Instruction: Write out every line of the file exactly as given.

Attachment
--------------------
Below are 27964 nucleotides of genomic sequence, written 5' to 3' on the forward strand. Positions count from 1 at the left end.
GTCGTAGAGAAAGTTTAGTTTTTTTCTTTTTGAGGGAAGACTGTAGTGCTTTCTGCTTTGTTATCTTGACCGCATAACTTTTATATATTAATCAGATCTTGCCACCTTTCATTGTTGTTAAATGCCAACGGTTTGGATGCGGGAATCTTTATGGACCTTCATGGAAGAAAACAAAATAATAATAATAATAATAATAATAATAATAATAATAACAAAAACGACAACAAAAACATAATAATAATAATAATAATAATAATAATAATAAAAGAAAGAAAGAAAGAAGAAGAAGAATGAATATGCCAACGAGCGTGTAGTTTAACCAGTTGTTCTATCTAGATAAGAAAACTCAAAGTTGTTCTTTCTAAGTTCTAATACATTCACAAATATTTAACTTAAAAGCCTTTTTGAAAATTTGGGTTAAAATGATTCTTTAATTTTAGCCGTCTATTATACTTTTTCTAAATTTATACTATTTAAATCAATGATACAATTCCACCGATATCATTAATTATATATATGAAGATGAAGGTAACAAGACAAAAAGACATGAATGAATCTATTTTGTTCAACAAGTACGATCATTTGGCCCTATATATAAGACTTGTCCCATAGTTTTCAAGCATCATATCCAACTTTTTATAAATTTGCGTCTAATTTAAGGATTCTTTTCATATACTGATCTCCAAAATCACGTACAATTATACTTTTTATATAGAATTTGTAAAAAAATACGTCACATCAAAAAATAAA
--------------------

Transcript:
Below are 27964 nucleotides of genomic sequence, written 5' to 3' on the forward strand. Positions count from 1 at the left end.
GTCGTAGAGAAAGTTTAGTTTTTTTCTTTTTGAGGGAAGACTGTAGTGCTTTCTGCTTTGTTATCTTGACCGCATAACTTTTATATATTAATCAGATCTTGCCACCTTTCATTGTTGTTAAATGCCAACGGTTTGGATGCGGGAATCTTTATGGACCTTCATGGAAGAAAACAAAATAATAATAATAATAATAATAATAATAATAATAATAACAAAAACGACAACAAAAACATAATAATAATAATAATAATAATAATAATAATAAAAGAAAGAAAGAAAGAAGAAGAAGAATGAATATGCCAACGAGCGTGTAGTTTAACCAGTTGTTCTATCTAGATAAGAAAACTCAAAGTTGTTCTTTCTAAGTTCTAATACATTCACAAATATTTAACTTAAAAGCCTTTTTGAAAATTTGGGTTAAAATGATTCTTTAATTTTAGCCGTCTATTATACTTTTTCTAAATTTATACTATTTAAATCAATGATACAATTCCACCGATATCATTAATTATATATATGAAGATGAAGGTAACAAGACAAAAAGACATGAATGAATCTATTTTGTTCAACAAGTACGATCATTTGGCCCTATATATAAGACTTGTCCCATAGTTTTCAAGCATCATATCCAACTTTTTATAAATTTGCGTCTAATTTAAGGATTCTTTTCATATACTGATCTCCAAAATCACGTACAATTATACTTTTTATATAGAATTTGTAAAAAAATACGTCACATCAAAAAATAAA